How to Manage a Potential Whistleblower

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Dominique L. Casimir, Jennifer A. Short, and Michael Joseph Montalbano 

Jennifer A. Short headshot image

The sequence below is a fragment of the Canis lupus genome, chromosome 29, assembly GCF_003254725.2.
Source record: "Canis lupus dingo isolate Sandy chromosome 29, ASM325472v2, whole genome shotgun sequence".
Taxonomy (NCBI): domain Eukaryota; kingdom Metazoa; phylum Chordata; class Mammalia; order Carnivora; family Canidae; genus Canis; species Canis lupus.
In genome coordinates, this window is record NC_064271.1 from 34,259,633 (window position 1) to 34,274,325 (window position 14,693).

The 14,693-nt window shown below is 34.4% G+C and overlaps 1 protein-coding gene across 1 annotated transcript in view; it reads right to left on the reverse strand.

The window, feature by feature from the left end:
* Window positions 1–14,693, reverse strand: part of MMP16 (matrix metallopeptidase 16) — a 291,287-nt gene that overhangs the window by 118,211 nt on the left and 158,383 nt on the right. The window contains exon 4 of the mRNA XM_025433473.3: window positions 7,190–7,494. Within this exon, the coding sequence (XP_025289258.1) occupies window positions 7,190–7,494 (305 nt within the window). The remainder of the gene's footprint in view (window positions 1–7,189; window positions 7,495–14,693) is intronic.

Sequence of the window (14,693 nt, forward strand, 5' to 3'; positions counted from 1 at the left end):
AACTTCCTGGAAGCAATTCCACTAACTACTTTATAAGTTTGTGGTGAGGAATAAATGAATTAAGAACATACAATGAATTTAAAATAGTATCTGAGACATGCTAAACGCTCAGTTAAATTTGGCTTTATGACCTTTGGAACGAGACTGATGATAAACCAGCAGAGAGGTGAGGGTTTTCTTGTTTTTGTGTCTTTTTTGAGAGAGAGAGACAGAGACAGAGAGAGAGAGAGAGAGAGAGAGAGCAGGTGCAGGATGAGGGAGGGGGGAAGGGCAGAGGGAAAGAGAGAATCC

The federal False Claims Act (“FCA”) is one of the United States’ most effective tools to detect and prevent fraud against the Government. One reason the FCA is so effective is that it encourages the employees of an organization to come forward as claimants and receive a share of any financial recovery to the Government. Recognizing the central role of these whistleblowers in the FCA’s enforcement scheme, Congress included an anti-retaliation provision in the statute that protects them when they report suspected fraudulent conduct. Under the FCA’s anti-retaliation provision, employees, contractors, or agents can sue for damages on their own behalf if they are “discharged, demoted, suspended, threatened, harassed, or in any other manner discriminated against in the terms and conditions of employment because of lawful acts done” in connection with a reported FCA violation. 31 U.S.C. § 3730(h)(1). Likewise, nearly every state also affords some degree of whistleblower protection, either statutorily or in the common law.

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